Commentary: Augusta State ends reign on top
STILLWATER, Okla. – As Augusta State head coach Josh Gregory penned his victory speech on the back of a pin sheet, senior Carter Newman yelled, “Coach, it’s over. You don’t have to do yardages anymore.”
They joked that Gregory was still at work, even after the season had ended in a second consecutive NCAA Championship for the Jaguars. That’s how dedicated Gregory is to his craft. He apologizes to his wife, Ashley, that he’s often communicating with his charges until he goes to sleep, and as soon as he wakes up.
That passion attracted players from across the globe and across the road to Augusta State. Many of them were overlooked and underrated, unlike the golf course that makes their city famous.
The players combined to form a golf team that will go down as one of the greatest of all-time, securing that title with a 3-2 victory over Georgia in Sunday’s final match of the NCAA Championship. Augusta State is the first golf team since Houston in 1984-85 to win consecutive national championships.
“Match play rewards the team that plays best under pressure,” Augusta State senior Mitchell Krywulycz said. “It doesn’t necessarily reward the best team, but every match is under the pump, all the time, every hole.”
The Jaguars proved they thrive in such situations, beating three of the nation’s premier programs – Georgia Tech, Oklahoma State and Georgia – in match play at Karsten Creek. Augusta State competes at Division II in every sport except golf. It has more women’s sports than men’s. This story would be fodder for documentaries and melodramatic movies if it had taken place in another sport.
“It doesn’t matter how big your budget is, how many private planes you have, how many scholarships you have,” Gregory said. “If you can find a way to get players that believe, that’s all that counts.”
The Jaguars couldn’t have asked for a better way to part ways. All five players at Karsten Creek, as well as Gregory, were wearing a Jaguars uniform for the final time.
Patrick Reed, who clinched the NCAA Championship with a 2-and-1 victory over Georgia’s Harris English, left Karsten Creek on Sunday en route to Memphis, Tenn., where he will make his professional debut at this week’s FedEx St. Jude Classic. Henrik Norlander will leave Augusta on Tuesday to play the Palmer Cup – college golf’s version of the Ryder Cup – then begin his professional career in Europe. Gregory is headed to Dallas, where he will become the head coach of his alma mater, SMU.
Gregory remained composed for a 90-second television interview after his team’s 3-2 victory over the Bulldogs. Once the cameras switched off, he covered his face with his hands and sobbed so hard that words could not escape.
“I woke up this morning and looked at my wife and said, ‘This is the last day for all of us,’ ” Gregory said. “I thought about these five guys and what they’ve done over the past two years, and all I could think about is, this is how we want to go out.”
Gregory is as much a friend as a coach to his players. “We have a son, but we also have 11 other boys,” Ashley Gregory said.
Josh Gregory was a 27-year-old assistant coach at North Carolina State when he was named Augusta State’s head coach in 2002.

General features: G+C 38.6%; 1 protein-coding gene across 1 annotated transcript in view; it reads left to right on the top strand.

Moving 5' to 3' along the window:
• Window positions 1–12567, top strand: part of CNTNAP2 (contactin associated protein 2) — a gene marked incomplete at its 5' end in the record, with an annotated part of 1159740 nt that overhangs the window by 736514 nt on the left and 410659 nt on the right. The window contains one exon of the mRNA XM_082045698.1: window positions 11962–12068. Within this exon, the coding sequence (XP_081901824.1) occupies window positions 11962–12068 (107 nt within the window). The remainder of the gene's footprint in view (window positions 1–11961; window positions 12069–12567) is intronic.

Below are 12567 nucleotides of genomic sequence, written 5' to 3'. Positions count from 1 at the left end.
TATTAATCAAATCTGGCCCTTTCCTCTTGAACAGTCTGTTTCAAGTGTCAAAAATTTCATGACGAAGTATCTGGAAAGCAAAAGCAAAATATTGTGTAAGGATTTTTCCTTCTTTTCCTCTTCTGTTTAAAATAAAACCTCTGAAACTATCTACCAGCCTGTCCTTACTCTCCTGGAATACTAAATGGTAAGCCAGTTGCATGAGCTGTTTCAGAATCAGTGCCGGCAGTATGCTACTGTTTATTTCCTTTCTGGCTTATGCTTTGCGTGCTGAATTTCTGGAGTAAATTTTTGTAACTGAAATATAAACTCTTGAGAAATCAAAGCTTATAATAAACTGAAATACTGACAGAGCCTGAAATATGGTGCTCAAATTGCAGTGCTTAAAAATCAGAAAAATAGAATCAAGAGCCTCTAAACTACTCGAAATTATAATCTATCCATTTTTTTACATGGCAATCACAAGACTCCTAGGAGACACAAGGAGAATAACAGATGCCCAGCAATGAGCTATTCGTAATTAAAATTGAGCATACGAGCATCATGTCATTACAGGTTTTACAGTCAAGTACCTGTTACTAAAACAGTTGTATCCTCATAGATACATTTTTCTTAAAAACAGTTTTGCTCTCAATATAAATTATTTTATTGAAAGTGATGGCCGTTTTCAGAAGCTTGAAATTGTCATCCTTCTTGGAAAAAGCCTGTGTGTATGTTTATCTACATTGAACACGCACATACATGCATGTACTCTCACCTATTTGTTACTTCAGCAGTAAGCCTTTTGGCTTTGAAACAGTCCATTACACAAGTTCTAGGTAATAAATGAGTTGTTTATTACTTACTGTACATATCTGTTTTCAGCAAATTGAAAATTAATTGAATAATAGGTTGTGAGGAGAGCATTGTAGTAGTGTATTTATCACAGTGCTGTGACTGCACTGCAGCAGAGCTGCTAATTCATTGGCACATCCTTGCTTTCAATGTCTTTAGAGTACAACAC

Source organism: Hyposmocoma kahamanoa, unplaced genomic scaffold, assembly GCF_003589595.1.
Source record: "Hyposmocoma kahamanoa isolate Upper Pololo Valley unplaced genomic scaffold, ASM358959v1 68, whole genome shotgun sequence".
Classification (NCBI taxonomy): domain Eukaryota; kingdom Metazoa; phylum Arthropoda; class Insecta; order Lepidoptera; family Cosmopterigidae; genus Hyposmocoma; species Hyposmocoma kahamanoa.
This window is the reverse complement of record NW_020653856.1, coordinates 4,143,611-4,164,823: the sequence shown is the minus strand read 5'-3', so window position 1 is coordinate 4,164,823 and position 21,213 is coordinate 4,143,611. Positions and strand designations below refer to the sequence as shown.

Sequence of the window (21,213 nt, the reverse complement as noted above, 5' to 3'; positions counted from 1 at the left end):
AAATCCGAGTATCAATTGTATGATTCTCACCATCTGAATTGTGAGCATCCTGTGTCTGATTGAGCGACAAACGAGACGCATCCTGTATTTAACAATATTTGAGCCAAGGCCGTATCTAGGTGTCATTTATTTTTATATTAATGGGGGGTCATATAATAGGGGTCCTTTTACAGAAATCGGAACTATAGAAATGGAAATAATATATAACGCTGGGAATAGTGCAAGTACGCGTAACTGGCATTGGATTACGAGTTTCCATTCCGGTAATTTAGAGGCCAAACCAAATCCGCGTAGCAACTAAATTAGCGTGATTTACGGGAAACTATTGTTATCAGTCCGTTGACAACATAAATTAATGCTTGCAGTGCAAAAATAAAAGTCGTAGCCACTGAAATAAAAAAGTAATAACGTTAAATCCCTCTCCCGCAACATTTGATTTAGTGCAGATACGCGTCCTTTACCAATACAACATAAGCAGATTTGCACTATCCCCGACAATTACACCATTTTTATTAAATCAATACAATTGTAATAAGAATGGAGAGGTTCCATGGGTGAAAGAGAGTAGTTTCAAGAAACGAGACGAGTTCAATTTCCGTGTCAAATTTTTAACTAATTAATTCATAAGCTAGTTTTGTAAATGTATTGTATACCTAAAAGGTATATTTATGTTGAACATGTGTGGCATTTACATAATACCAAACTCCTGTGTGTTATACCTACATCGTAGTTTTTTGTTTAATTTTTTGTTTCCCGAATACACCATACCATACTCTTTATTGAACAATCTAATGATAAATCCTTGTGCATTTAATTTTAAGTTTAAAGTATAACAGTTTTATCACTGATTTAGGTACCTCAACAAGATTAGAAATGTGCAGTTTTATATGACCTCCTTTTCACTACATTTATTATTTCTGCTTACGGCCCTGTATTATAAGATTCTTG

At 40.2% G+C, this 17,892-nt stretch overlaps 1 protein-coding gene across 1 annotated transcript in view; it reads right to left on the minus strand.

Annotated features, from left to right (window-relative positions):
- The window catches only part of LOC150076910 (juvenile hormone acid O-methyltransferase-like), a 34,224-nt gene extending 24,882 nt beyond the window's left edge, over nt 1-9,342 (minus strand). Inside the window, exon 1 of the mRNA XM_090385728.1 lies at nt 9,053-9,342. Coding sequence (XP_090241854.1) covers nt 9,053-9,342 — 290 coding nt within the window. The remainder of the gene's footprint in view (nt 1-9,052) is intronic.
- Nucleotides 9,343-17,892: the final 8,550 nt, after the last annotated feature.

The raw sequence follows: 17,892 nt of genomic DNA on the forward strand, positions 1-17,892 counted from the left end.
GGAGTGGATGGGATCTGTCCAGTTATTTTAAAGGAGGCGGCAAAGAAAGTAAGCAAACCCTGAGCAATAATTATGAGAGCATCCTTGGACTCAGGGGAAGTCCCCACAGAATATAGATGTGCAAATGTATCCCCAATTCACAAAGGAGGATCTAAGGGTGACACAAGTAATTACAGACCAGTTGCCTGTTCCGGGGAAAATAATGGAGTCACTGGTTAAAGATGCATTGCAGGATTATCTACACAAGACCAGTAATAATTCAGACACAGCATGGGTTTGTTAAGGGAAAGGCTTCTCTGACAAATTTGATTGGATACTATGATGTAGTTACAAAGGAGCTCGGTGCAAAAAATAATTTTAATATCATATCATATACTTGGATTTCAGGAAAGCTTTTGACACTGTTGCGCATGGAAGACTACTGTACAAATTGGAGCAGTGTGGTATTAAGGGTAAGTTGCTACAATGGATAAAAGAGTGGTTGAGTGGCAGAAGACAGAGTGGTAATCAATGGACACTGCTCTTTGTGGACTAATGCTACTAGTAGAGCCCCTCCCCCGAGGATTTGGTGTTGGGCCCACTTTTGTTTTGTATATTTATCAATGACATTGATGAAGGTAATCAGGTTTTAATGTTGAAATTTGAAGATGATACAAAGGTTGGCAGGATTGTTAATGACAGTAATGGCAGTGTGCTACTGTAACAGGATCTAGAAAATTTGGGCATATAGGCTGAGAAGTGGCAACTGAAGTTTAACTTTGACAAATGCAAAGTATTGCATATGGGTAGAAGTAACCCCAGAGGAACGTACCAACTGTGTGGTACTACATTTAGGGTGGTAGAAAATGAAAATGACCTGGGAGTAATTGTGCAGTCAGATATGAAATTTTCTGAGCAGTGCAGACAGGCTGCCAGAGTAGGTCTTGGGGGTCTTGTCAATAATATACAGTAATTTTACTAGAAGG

Reed, a first-team All-American this season, transferred to Augusta State in 2009 after one year at Georgia; his family now lives in Augusta. Sweden’s Norlander and Australia’s Krywulycz both were headed for other schools. Norlander came to Augusta State, where his friend, Kalle Edberg, played, after some high-school credits didn’t transfer to Minnesota. Krywulycz traveled to the United States to visit Georgia Southern, the alma mater of countryman Aron Price; Krywulycz’s mother, Mandy, reasoned that if they were going to travel across the globe, they may as well visit nearby Augusta State. “She’s a very smart woman,” Mitchell said.
Carter Newman was an unrecruited kid from nearby Evans, Ga., who wanted to venture away from his hometown, but was drawn by Gregory’s passion. Newman improved greatly in his time at Augusta State, winning last year’s Rice Planters, a top regional event in the Southeast, and making match play in last year’s U.S. Amateur. He went 3-0 in match play this week, including a 7-and-5 victory over Georgia’s T.J. Mitchell.
Newman also won the deciding point in Augusta State’s semifinal against Oklahoma State, a rematch of Augusta State’s upset victory in the final of last year’s NCAA Championship. A partisan gallery of more than 1,000 fans gathered over the match’s final holes, but Newman sank putts of 30, 4 and 5 feet over the final three holes to defeat Sean Einhaus in 19 holes and give his team the chance to defend its championship.
“It’s special to win two national championships, being from Augusta,” Newman said. “You can’t beat that.”
No player was more impressive this week than Reed, though. He finished third in stroke play and was the only Jaguar other than Newman to go undefeated in match play. He beat U.S. Amateur champion Peter Uihlein, 8 and 7, in the semifinals, then clinched Augusta State’s title with his 2-and-1 victory over Harris English, another candidate for this year’s Walker Cup team.
“We’re all glad to win, but ... we’re sad it’s over because that means all of us are going in different directions,” Reed said.
At least they were together long enough to make some history.